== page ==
Georgia 'Removes' Two Confederate Holidays From Calendar

Georgia’s 2016 calendar will reflect the removal of two Confederate holidays: Robert E. Lee’s birthday, which is on January 19 but will be observed on November 27 in 2015; and Confederate Memorial Day, which is on April 26 but was observed on April 27 in 2015.


However, the calendar will not be completely free of these holidays: on the 2016 calendar, the aforementioned dates will now both say “state holiday.” And the state will still recognize the importance of these days because the Capitol and state agency offices will both be closed on those dates.

“There will be a state holiday on that day,” said Brian Robinson, a spokesperson for Georgia Governor Nathan Deal. “Those so inclined can observe Confederate Memorial Day and remember those who died in that conflict.”

The decision was not publicized. Governor Deal quietly made state employees aware of the changes in an email last week — unlike in South Carolina, where Governor Nikki Haley very publicly signed the bill removing the Confederate flag from the State’s Capitol.

Controversy surrounding the Confederate flag and other representations of Confederacy came about following the murder of nine members of the Emanuel African Methodist Episcopal Church in Charleston, S.C., all of whom were Black, by white supremacist Dylann Roof on June 17. Photographs of Roof with Confederate flags came to light following his arrest, calling into question the relevance of the flag, which represents racism to many Americans, in 2015. Roof has since been charged with a hate crime.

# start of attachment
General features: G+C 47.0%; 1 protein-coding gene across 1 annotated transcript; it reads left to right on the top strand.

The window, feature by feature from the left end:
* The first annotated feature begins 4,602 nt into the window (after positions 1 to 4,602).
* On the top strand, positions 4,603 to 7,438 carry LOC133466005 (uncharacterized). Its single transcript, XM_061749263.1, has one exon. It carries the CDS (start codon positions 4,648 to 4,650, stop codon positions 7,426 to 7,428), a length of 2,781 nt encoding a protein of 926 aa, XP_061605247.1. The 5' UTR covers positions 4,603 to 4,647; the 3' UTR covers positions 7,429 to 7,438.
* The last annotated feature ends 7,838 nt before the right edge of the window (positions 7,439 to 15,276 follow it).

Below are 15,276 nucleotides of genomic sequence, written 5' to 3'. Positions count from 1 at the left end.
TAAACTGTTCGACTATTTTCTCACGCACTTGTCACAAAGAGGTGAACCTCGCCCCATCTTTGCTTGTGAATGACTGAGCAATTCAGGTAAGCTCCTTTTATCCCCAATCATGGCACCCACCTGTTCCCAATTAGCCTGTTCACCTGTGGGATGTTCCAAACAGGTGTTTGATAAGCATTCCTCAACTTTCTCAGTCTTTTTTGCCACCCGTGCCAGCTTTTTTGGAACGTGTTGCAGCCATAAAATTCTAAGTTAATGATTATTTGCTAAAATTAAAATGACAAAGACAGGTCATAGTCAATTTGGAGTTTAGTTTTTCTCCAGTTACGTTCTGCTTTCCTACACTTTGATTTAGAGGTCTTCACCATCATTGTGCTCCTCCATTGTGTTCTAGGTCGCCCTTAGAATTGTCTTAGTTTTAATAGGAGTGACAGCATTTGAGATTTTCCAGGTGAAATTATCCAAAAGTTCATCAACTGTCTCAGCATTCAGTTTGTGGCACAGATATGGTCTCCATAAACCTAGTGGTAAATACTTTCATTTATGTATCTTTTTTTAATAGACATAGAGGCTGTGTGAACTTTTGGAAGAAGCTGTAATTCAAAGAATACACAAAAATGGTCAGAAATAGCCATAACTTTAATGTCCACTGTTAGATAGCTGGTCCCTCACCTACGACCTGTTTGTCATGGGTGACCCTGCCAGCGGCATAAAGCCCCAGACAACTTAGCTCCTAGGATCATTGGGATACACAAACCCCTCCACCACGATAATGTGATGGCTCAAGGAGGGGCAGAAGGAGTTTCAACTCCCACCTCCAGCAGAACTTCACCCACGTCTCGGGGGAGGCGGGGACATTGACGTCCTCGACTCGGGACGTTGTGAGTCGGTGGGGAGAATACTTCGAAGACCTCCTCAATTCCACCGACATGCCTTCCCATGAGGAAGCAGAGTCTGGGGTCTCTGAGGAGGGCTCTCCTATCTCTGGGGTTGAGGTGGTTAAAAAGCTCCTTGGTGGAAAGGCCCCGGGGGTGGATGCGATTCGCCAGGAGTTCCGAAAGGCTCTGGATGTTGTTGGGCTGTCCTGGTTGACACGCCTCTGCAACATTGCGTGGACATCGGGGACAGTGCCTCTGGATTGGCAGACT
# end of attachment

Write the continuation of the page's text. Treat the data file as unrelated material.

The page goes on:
Following the murders, major retailers acted quickly in removing Confederate flags and other Confederate-themed merchandise from their stores, including Walmart (one of DiversityInc’s 2015 Top 25 Noteworthy Companies), Sears, eBay and Amazon.

State Sen. Vincent Fort (D) does not believe the decision about the calendar reflects a genuine step forward.

“With a wink and nod they are saying ‘we are removing the name but you know it’s a day that we celebrate people who supported treason and slavery,'” he said. “I’m not mollified.”

Sen. Fort is in the process of drafting a bill to remove Confederate Memorial Day from Georgia’s state-recognized holidays and said this “inartful dodge” will not stop him from moving forward with the bill.

Like Sen. Fort, Georgia NAACP President Richard Rose believes all things Confederate belong in history and not the present. He does not see authenticity in the calendar decision, which he called a “grudging process.”

“There is absolutely no reason we should be celebrating Confederate Memorial Day,” he said. “There is no Confederate States of America, and there hasn’t been for 150 years.”

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